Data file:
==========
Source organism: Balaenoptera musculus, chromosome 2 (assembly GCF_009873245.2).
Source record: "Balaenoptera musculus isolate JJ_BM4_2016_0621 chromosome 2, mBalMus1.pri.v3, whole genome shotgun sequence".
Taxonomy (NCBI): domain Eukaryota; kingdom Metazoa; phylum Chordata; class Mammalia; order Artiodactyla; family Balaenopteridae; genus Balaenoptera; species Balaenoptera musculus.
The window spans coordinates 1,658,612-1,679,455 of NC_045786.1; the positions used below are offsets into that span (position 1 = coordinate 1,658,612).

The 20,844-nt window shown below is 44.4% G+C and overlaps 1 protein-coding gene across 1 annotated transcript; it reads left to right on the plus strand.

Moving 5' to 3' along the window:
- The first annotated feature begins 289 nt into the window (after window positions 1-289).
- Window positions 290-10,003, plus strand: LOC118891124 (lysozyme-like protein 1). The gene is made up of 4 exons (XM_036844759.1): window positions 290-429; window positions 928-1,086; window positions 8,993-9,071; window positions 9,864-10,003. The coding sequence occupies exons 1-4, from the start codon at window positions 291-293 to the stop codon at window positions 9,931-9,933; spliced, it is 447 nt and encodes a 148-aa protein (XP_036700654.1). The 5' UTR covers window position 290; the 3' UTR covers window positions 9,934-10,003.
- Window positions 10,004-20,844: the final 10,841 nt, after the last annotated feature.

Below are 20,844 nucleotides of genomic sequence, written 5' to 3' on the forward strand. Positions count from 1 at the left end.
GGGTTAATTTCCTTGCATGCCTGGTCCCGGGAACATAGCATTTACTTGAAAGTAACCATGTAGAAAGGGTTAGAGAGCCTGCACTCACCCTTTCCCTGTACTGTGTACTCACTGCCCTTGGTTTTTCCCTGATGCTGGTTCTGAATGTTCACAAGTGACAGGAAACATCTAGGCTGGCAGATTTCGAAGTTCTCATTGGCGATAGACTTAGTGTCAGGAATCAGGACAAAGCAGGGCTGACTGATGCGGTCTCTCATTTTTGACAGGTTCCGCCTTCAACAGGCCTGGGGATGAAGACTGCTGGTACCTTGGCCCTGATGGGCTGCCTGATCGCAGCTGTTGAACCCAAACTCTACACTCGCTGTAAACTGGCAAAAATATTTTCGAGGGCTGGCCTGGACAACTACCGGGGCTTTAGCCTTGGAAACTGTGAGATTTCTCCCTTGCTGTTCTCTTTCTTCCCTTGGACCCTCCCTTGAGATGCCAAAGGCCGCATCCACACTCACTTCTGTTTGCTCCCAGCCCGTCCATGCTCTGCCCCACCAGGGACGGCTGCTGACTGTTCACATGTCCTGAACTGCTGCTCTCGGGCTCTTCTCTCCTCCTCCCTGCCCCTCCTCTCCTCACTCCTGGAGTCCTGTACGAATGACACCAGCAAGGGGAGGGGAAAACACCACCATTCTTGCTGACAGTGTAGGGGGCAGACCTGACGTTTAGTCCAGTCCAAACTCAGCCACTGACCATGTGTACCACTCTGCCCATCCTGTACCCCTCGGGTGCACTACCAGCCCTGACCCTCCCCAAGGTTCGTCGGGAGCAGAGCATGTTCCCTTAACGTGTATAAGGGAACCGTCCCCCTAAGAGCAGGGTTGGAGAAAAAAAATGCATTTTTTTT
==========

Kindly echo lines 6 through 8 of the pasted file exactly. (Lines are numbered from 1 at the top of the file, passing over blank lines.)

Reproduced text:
Moving 5' to 3' along the window:
- The first annotated feature begins 289 nt into the window (after window positions 1-289).
- Window positions 290-10,003, plus strand: LOC118891124 (lysozyme-like protein 1). The gene is made up of 4 exons (XM_036844759.1): window positions 290-429; window positions 928-1,086; window positions 8,993-9,071; window positions 9,864-10,003. The coding sequence occupies exons 1-4, from the start codon at window positions 291-293 to the stop codon at window positions 9,931-9,933; spliced, it is 447 nt and encodes a 148-aa protein (XP_036700654.1). The 5' UTR covers window position 290; the 3' UTR covers window positions 9,934-10,003.